Politicians, with their antennae for such things, were quick to sense the power of the new televisual genre and the Faustian trade-off it offered: dramatically enhanced recognition in return for frequently-unspeakable humiliation. Nadine Dorries, the Tory MP for Mid Bedfordshire, was disciplined by her party and the all-party standards committee, after playing hooky from Parliament to compete in the jungle in 2012 (she was the first contestant to be voted off by the public). Former mini ster Edwina Currie appeared on the show in 2014, and has also competed on Hell’s Kitchen and Strictly Come Dancing. Ed Balls transformed his public image by strutting his stuff on the dancefloor last year, and Vince Cable showed he was more than an arid economist on the 2015 Strictly Christmas special. In 2014, Penny Mordaunt, the Tory MP for Portsmouth North, braved the diving pool on the ITV series Splash! At the time, she was widely criticised for indulging in such frivolity. Last week, she became International Development Secretary.
The increasingly porous border between politics and reality TV has led to moments of toe-curling horror. No sane person would voluntarily watch George Galloway pretending to be a cat, licking imaginary milk, or dressing up in a red leotard, as he did on Celebrity Big Brother in 2006, while he was the MP for Bethnal Green and Bow.
All the same, the connection between the two spheres — high politics and lowbrow entertainment — is no accident. It is part of the steady conquest of political life by showbusiness, in which clowning for viewers’ favour is confused with proper hustings, and the ability to present Have I Got News for You? is seen, absurdly, as a qualification for public office rather than a distraction from it.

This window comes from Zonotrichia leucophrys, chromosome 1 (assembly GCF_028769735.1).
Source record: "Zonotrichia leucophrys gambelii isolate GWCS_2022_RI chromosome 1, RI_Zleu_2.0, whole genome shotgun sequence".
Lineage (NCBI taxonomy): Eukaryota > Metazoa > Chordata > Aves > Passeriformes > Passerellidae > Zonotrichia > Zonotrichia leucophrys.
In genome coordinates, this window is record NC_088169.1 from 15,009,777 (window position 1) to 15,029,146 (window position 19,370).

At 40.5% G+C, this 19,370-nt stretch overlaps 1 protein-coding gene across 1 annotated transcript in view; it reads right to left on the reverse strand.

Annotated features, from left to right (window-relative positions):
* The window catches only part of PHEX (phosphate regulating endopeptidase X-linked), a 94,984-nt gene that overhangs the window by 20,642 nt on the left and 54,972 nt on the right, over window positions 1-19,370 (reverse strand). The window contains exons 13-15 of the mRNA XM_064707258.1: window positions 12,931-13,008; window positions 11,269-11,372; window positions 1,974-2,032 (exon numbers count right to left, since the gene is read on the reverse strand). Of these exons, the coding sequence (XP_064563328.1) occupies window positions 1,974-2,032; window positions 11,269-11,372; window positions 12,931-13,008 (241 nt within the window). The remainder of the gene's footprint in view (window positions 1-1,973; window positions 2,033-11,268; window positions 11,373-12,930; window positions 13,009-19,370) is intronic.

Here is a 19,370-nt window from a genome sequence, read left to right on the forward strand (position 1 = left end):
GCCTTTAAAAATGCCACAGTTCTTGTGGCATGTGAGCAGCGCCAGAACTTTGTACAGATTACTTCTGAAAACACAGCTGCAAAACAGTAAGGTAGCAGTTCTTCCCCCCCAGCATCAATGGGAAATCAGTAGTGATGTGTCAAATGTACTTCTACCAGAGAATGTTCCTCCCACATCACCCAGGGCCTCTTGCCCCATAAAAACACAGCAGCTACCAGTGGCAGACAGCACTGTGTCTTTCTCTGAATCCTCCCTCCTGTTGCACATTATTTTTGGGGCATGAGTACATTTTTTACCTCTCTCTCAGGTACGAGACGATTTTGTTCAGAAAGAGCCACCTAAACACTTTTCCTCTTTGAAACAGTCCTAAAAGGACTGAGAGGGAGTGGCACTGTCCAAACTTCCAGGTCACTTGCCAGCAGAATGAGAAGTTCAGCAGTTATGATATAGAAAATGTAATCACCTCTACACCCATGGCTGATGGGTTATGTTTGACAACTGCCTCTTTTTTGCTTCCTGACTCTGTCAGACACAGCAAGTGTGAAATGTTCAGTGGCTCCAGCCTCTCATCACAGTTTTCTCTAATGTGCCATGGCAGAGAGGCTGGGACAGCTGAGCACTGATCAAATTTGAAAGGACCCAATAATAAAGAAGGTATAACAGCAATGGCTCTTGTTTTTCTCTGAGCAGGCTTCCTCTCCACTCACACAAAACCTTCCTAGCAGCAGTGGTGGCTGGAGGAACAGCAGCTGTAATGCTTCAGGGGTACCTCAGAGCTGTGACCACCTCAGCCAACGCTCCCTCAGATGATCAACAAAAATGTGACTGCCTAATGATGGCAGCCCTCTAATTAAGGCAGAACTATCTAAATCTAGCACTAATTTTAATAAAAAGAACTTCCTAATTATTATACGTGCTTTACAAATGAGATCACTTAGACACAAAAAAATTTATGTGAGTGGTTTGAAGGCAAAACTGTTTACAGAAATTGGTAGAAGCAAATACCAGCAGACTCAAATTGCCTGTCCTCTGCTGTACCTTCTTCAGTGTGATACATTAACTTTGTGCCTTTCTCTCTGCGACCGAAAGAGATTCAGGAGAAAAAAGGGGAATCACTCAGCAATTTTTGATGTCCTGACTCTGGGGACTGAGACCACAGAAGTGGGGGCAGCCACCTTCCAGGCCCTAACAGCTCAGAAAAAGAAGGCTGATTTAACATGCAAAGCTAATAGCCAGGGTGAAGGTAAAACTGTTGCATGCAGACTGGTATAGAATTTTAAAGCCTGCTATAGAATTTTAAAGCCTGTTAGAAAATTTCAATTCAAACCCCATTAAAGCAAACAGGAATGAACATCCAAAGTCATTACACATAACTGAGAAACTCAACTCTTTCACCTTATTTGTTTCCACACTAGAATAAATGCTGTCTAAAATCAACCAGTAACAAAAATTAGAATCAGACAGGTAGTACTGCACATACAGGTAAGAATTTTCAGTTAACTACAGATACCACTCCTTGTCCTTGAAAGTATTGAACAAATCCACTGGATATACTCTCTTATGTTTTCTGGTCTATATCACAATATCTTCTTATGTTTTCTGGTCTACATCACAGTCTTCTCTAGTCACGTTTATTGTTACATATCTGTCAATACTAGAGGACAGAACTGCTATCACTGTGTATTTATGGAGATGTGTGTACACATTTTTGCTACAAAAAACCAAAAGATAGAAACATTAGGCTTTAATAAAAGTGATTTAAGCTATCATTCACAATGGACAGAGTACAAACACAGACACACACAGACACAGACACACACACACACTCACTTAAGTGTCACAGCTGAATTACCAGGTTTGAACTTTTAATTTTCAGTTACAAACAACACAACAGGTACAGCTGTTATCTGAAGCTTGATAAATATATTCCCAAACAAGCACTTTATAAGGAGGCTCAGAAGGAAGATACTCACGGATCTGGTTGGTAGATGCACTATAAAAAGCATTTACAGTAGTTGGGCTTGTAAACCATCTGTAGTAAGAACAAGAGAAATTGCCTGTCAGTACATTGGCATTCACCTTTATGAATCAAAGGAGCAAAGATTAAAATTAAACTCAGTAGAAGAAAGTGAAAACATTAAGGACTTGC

This process is, of course, most conspicuously personified by Donald Trump — a President much more easily understood as an entertainer than a traditional politician or business mogul. What most bothers Trump, former host of The Celebrity Apprentice, is ratings — which is why he was so infuriated by reports that his inauguration had been attended by fewer people than Barack Obama’s in 2009. He has been as exercised by hostile satire on Saturday Night Live as by the insults of Kim Jong-un. He treats the voters as just another audience, and has annexed the government of the world’s most powerful nation to the world of showbusiness. It is a terrifying category mistake.
There is nothing terrifying about I’m a Celebrity ... — but in its own compulsively shallow way, it belongs on the same cultural continuum, in which entertainment is swallowing up every field of human activity. By all means enjoy the progress of Johnson the elder in his jungle adventure. Just remember it has nothing to do with reality.
The increasingly porous border between politics and reality TV has led to moments of toecurling horror
Bush tucker man: Stanley Johnson, father of Foreign Secretary Boris and universities minister Jo, is taking part in the new series of I’m a Celebrity ... Get Me Out of Here!